This has come to bother me a bit more and more. Of all the software I own Maple is the only one where you only get one bug fix (a .01 release) update after purchasing (and that is usually after a fairly short time after the release and I can only theorize that most fixes in the .01 patch was likely known at the release but didn't have time to go through the release and QA procedure in order to make it for the .00 release).
I certainly don't expect to get new features for free but I don't think it is unreasonable to expect fixes to known and recognized defiencies in the product I bought to be made available, for say, 24 month after purchase.
I'm not that naive that I cannot see the logistics problem of maintaining several branches coupled with the fact that maplesoft is quite a small company (in relation to the complexity of maple) and the need to get revenues by customers upgrading to new versions and focusing one main product dev branch and adding new features to stay competetive. However, for non-academic licensees maple represents in software terms a fair investment and I can't help wondering if this bugfixing policy isn't causing unnecessary "bad-blood"?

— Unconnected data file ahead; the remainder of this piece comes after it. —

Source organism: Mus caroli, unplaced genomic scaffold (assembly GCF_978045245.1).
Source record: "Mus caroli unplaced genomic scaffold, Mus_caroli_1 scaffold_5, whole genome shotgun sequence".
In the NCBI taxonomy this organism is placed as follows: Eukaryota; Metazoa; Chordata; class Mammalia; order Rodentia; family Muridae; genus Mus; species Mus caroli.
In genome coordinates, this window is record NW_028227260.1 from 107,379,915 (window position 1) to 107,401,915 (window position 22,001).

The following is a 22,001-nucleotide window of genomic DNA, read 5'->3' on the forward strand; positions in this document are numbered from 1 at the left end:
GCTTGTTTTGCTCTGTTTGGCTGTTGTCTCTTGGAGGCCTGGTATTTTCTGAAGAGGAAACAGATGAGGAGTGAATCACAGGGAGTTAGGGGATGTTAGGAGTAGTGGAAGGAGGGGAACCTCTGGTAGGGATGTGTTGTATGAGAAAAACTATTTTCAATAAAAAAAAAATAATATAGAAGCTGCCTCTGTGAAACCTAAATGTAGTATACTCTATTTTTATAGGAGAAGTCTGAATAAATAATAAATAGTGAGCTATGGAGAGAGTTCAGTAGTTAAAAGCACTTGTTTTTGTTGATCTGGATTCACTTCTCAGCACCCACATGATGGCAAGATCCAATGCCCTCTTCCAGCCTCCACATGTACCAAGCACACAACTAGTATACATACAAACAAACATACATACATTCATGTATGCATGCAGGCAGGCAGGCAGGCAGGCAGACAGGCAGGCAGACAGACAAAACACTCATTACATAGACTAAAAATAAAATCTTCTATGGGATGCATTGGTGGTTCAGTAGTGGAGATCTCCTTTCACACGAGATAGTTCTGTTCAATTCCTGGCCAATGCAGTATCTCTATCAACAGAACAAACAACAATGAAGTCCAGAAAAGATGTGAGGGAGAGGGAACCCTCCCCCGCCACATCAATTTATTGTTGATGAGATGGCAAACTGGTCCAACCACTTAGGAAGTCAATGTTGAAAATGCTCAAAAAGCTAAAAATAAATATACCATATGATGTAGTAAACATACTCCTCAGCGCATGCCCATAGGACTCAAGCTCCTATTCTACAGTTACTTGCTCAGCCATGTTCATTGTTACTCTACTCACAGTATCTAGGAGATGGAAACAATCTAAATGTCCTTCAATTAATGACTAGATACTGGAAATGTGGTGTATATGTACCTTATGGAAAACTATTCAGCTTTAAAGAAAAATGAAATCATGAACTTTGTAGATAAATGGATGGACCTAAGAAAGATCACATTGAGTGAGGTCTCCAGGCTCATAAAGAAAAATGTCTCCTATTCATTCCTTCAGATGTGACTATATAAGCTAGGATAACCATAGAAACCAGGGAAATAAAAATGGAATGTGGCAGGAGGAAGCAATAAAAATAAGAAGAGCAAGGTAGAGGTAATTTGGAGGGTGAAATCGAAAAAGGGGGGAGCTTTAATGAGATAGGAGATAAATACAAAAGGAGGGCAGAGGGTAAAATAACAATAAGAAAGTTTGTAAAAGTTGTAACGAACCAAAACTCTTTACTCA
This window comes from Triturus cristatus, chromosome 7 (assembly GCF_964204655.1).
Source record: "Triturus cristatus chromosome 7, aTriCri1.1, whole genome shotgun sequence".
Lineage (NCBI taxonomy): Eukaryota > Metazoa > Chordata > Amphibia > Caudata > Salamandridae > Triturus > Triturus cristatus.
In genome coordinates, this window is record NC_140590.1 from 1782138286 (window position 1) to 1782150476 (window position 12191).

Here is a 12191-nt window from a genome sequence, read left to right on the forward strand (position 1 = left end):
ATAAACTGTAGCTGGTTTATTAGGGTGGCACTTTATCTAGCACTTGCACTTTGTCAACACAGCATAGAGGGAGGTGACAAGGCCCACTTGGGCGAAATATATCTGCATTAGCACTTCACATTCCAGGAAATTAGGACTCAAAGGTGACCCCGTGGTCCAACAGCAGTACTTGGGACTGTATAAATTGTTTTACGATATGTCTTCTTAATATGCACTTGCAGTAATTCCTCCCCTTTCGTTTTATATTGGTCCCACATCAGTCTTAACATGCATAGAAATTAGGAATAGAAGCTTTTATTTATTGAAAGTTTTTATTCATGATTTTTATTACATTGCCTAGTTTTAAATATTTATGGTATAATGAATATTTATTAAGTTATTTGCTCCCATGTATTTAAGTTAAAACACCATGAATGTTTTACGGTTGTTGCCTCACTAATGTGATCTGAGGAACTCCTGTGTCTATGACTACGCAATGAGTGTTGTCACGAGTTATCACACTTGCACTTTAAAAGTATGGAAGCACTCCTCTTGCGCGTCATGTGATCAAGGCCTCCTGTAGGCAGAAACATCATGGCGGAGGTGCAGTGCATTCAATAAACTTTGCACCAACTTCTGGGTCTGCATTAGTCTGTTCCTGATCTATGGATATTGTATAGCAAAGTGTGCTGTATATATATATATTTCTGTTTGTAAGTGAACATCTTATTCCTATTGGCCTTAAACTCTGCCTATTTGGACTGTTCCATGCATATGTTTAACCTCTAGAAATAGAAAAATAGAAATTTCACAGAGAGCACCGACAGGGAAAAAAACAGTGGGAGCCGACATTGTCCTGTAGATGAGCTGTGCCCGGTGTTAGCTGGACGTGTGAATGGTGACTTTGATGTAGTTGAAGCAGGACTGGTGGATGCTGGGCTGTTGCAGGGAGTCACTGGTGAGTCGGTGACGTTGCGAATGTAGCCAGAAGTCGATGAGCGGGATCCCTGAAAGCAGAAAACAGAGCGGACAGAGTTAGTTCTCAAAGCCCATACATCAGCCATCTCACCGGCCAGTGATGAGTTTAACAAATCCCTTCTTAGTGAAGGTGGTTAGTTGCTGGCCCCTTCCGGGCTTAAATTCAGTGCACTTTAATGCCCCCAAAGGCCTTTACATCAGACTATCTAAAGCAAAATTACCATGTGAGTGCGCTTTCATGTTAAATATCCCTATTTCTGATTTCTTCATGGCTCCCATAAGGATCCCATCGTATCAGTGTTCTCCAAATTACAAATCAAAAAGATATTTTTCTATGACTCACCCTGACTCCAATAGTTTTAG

I think it would be more honest to clarify that you get the release you purchase and that's it. To get bug-fixes you have to purchase the subscription. As far as I can see the current product policy wording implies bug-fixes for free - but in practice that is not really the case.
What speaks against changing this policy, I guess, is that in the math-sw area not providing bug-fixes seems to be the norm. This applies, for example, to matlab as well. But two bad doesn't make one right.